Jensen's conduct again dominates Alexandria City Council's public comment period

Even a Douglas County commissioner, Charlie Meyer, got into the fray.

Todd Jensen

More accusations flew at Monday night’s Alexandria City Council meeting – once again toward mayoral candidate and council member Todd Jensen’s allegedly erratic behavior, along with allegations that Mayor Sara Carlson and council member Bobbie Osterberg are trying to influence the election.

Even a Douglas County commissioner, Charlie Meyer, got into the fray.

“You guys got to know better – you can’t run a campaign at a public council meeting,” Meyer said. “Let’s get it together. This is a joke.”

Mayor Carlson told Meyer that the comments about Jensen were made during a public comment period and were taken under advisement, which is the proper protocol under the city’s code of conduct.

Monday’s accusations once again began during the public comment period when Jensen’s wife, Peggy Jensen, said it was “absolutely disgusting” that Carlson allowed “personal attacks” against her husband from their estranged daughter, Allisen Merrill of Brooklyn Park, at the Sept. 14 council meeting.


Peggy Jensen said that her husband, after serving eight years on the council, most of it as mayor pro tem, was the victim of “blatantly political tampering” from the mayor and Osterberg. She said Merrill’s negative comments about Todd Jensen were posted on Osterberg’s campaign site.

After Peggy Jensen’s remarks, Carlson said she disagreed with her statements but added the council doesn’t make comments during the public comment part of the meeting.

Merrill also spoke, emphasizing some of the same concerns she made at the Sept. 14 meeting, that police reports indicate that Todd Jensen has exhibited angry and disrespectful behavior toward local residents, such as yelling, belittling, using profanity and making them feel unsafe.

She added that since her initial comments, Todd and Peggy Jensen retaliated by filing a restraining order against her but were denied and a court date was set for Oct. 26.

Merrill said she found another police report from this past January that said Todd Jensen could be heard yelling at the owner of his previous commercial rental for five minutes.

Merrill again urged the council to uphold its code of conduct and censure Jensen for his behavior.

“Failure to censure states that you hold confidence in him and you support what he puts out online and in person,” she said. “Is that the message you want to send to your citizens?”

Later in the meeting, City Attorney Tom Jacobson said that Carlson and the council didn’t do anything unlawful by allowing Merrill to speak. He added that denying her that opportunity would have been a violation of freedom of speech rights.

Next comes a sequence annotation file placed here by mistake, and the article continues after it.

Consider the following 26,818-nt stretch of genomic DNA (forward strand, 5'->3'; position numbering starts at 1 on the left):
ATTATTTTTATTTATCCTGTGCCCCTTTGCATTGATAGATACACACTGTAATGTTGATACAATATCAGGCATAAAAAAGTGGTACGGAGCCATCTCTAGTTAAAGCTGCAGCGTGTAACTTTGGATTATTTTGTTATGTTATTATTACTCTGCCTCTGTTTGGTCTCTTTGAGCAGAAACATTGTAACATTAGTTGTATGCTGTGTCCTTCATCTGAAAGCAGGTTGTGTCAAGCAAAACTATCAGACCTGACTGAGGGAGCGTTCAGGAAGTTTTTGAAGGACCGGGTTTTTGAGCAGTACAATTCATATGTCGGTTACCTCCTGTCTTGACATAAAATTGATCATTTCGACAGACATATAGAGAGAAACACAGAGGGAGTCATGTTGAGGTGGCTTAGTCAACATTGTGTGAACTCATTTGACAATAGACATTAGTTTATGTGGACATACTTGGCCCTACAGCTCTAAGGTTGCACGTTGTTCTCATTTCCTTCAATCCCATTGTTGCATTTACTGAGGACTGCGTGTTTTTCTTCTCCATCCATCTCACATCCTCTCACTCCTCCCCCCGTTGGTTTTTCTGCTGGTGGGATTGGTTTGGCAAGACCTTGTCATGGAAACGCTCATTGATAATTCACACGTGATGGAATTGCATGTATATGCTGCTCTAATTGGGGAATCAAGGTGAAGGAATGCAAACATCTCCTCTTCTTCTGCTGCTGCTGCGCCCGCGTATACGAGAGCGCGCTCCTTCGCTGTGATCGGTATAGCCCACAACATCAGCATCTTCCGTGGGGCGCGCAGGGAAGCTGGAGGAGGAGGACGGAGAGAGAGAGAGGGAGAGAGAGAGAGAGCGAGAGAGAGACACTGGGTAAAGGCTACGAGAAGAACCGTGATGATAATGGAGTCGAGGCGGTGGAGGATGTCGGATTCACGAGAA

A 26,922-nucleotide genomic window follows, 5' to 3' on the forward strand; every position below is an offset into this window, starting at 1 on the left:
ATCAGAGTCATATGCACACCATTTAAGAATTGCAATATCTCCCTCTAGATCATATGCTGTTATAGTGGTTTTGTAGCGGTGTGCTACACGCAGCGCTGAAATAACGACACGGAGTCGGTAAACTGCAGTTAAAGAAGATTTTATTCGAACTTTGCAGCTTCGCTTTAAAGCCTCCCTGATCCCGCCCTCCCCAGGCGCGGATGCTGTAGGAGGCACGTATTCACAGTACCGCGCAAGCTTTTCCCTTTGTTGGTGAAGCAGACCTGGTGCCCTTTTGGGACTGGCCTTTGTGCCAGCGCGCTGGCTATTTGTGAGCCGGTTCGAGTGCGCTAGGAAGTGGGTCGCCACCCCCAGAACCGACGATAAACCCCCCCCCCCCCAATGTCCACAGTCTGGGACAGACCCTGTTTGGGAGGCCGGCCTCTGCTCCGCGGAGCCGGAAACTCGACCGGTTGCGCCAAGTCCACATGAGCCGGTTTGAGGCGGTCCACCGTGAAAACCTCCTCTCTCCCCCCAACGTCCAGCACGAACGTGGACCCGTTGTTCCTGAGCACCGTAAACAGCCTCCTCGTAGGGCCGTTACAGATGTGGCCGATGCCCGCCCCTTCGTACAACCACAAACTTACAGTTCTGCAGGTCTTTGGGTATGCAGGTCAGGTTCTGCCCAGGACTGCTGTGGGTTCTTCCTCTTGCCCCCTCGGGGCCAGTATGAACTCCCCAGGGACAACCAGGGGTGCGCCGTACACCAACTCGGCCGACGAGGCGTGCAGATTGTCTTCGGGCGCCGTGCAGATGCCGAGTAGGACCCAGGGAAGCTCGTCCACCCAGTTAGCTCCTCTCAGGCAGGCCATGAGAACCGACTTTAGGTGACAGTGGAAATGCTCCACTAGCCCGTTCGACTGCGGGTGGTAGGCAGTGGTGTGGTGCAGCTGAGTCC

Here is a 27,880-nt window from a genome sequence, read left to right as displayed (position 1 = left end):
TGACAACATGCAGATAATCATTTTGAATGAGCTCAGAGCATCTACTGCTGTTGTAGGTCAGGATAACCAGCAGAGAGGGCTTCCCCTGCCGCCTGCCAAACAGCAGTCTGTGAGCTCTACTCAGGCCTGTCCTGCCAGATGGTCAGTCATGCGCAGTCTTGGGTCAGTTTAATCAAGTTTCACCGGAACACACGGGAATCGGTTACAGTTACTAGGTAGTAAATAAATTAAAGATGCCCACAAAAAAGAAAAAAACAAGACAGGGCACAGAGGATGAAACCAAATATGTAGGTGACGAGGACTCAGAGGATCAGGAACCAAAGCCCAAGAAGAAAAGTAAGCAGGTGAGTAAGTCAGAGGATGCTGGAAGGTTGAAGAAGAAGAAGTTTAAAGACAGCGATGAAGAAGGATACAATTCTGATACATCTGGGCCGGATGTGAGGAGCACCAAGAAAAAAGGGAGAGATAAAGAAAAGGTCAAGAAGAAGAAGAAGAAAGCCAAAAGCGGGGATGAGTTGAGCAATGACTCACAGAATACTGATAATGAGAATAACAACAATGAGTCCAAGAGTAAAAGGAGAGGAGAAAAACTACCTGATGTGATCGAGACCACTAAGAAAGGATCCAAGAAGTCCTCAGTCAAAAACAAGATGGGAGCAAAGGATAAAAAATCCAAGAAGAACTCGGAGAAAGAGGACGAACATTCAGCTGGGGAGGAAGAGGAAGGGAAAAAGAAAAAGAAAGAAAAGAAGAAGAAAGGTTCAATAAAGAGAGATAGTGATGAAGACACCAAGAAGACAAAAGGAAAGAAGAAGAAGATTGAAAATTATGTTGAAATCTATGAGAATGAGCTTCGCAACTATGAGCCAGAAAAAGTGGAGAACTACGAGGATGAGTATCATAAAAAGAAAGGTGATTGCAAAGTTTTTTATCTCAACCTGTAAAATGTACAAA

Jacobson, quoting Supreme Court Justice William Brennan from a landmark case, New York Times vs. Sullivan, said that the court has long held that debate on public issues should be “uninhibited, robust, and wide open, and that it may well include vehement, caustic, and sometimes unpleasantly sharp attacks on government and public officials.”

Jacobson emphasized that the council has not taken any action to censure Jensen. The council, he said, is just trying to get to the next step in its code of conduct process by meeting privately with Jensen to talk about the allegations.

In a Sept. 24 email to Jensen to try to arrange a meeting, Jacobson disagreed with one of Jensen’s concerns that Merrill shouldn’t have been allowed to speak at the council meeting because she’s not an Alexandria resident or taxpayer.

“There is nothing in the code of conduct that says it does not apply to a council member’s or mayor’s interactions with non-residents, and the city council has never used residency as a qualification for speaking during the public comment period,” Jacobson said.

In his email response, Jensen said that at this point, he sees no reason to comply with the meeting request.

“The comments made by Ms. Merrill were regarding an issue that resulted in no charges,” Jensen said. “The (police) report merely indicated what the officer was told by the parties. The officer indicated to both myself and my son that even if the allegations made by the other party were true, there was no criminal offense to charge out.”

When asked for a comment, Mayor Carlson issued a brief statement: “We have a wonderful city that prides itself on providing first-class service for its citizens, keeping its community safe and being civil and respectful to everyone. We have a code of conduct, as well as an ethics policy for elected officials. To that end, we will use that code of conduct to continue to try and meet privately with Mr. Jensen to resolve this issue.”


Al Edenloff is the editor of the twice-weekly Echo Press. He started his journalism career when he was in 10th grade, writing football and basketball stories for the Parkers Prairie Independent.
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